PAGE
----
Justice Department Stories April 11, 2012

The U.S. Department of Justice and Attorney Gen. Eric Holder just announced (via CNN) a settlement with three publishers—Hachette, HarperCollins, and Simon & Schuster— following this morning’s report that it would launch an antitrust suit against Apple, Macmillan, and Penguin, which refused to settle. The settlement is said to give publishers the “freedom to reduce the prices of their e-book titles,” allowing Amazon to return to its previous wholesale model.

The states are seeking $51 million in restitution that will be provided through a credit toward a future book purchase or a check, although the Department of Justice’s charges remain civil. The exact details of the settlements with the three publishers were not discussed, but Apple, Penguin, and Macmillan will continue to fight charges in the lawsuit filed earlier today in New York.

As for exactly why Apple and the two other publishers have decided to take the case to court, at least one publisher is speaking. Macmillan’s Chief Executive Officer John Sargent published an open letter today explaining the company’s stance (via PaidContent). In the letter, Sargent claimed the Department of Justice’s settlement demands “could have allowed Amazon to recover the monopoly position it had built before our switch to the agency model.” He also said it is “hard to settle a lawsuit when you know you have done no wrong” and called the agency model the future of an “open and competitive market.”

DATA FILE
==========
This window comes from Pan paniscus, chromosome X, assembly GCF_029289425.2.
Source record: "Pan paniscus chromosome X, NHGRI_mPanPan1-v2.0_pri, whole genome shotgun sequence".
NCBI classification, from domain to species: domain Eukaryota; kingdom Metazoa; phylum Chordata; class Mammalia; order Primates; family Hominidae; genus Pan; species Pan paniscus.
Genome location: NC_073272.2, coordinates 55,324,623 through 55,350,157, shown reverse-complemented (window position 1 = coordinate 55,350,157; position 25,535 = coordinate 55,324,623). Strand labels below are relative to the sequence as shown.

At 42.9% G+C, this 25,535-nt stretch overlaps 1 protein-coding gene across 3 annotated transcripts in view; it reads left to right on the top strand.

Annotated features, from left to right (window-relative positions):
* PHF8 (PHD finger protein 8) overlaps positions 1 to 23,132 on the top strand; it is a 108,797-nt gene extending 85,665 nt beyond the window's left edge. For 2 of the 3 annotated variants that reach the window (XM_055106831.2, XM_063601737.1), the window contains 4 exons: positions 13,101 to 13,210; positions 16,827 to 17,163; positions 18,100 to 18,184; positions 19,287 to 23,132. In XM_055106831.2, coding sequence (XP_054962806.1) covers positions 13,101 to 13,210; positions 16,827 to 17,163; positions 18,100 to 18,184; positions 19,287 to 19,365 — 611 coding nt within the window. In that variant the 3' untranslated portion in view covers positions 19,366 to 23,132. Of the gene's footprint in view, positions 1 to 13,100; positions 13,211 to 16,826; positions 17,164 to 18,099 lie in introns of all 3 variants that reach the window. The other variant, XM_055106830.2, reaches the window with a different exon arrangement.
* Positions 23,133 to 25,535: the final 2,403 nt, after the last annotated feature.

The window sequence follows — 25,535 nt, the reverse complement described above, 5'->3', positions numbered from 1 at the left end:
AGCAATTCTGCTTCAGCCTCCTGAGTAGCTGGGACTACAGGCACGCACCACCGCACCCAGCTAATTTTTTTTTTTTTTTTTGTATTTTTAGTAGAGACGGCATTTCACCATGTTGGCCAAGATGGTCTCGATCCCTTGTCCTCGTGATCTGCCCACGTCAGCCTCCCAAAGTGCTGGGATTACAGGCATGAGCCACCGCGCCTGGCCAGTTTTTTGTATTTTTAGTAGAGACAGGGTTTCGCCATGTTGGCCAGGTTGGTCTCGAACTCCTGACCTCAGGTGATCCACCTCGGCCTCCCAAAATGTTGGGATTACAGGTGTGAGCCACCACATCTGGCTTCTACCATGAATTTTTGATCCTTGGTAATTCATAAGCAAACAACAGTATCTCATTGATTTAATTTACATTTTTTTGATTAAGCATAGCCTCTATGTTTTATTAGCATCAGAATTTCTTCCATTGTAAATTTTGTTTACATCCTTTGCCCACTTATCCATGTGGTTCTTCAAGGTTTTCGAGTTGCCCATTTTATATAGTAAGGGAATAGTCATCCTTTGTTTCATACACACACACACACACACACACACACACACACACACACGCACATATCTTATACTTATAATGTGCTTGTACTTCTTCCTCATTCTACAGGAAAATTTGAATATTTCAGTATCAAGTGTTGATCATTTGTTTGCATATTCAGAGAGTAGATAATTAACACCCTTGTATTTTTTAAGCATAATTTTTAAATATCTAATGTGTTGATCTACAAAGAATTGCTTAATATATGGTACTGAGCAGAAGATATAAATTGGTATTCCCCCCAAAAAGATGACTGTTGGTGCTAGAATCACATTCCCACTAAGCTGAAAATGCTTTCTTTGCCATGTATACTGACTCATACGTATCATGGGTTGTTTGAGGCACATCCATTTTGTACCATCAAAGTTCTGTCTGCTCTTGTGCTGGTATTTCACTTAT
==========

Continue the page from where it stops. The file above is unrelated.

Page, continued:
Interestingly, AllThingsD pointed us to a line from the Department of Justice’s official complaint that indicates Apple proposed teaming up with Amazon at one point:

In addition to considering competitive entry at that time, though, Apple also contemplated illegally dividing the digital content world with Amazon, allowing each to “own the category” of its choice—audio/video to Apple and e-books to Amazon.

Go past the break for Sargent’s full letter, which is a great rundown of the case from the perspective of the publishers that have decided not to settle: expand full story

Justice Department Stories July 20, 2011

Sen. Herb Kohl, D-Wis., who chairs the Senate’s Antitrust Subcommitteee, is calling for regulators to block the proposed merger of AT&T and T-Mobile:

 “I have concluded that this acquisition, if permitted to proceed, would likely cause substantial harm to competition and consumers, would be contrary to antitrust law and not in the public interest, and therefore should be blocked by your agencies.”

Top Democrats in the House also viewed the merger unfavorably:

“We believe that AT&T’s acquisition of T-Mobile would be a troubling backward step in federal public policy–a retrenchment from nearly two decades of promoting competition and open markets to acceptance of a duopoly in the wireless marketplace,” House Energy and Commerce Communications and Technology Subcommittee Chairwoman Anna Eshoo, D-Calif., Rep. Edward Markey, D-Mass., and House Judiciary ranking member John Conyers, D-Mich., wrote in their letter to FCC and the Justice Department. “Such industry consolidation could reduce competition and increase consumer costs at a time our country can least afford it.”

Not exactly what AT&T wants to hear.  T-Mobile, if it gets out of this AT&T merger, also gets a $3+B check from AT&T for the dance. expand full story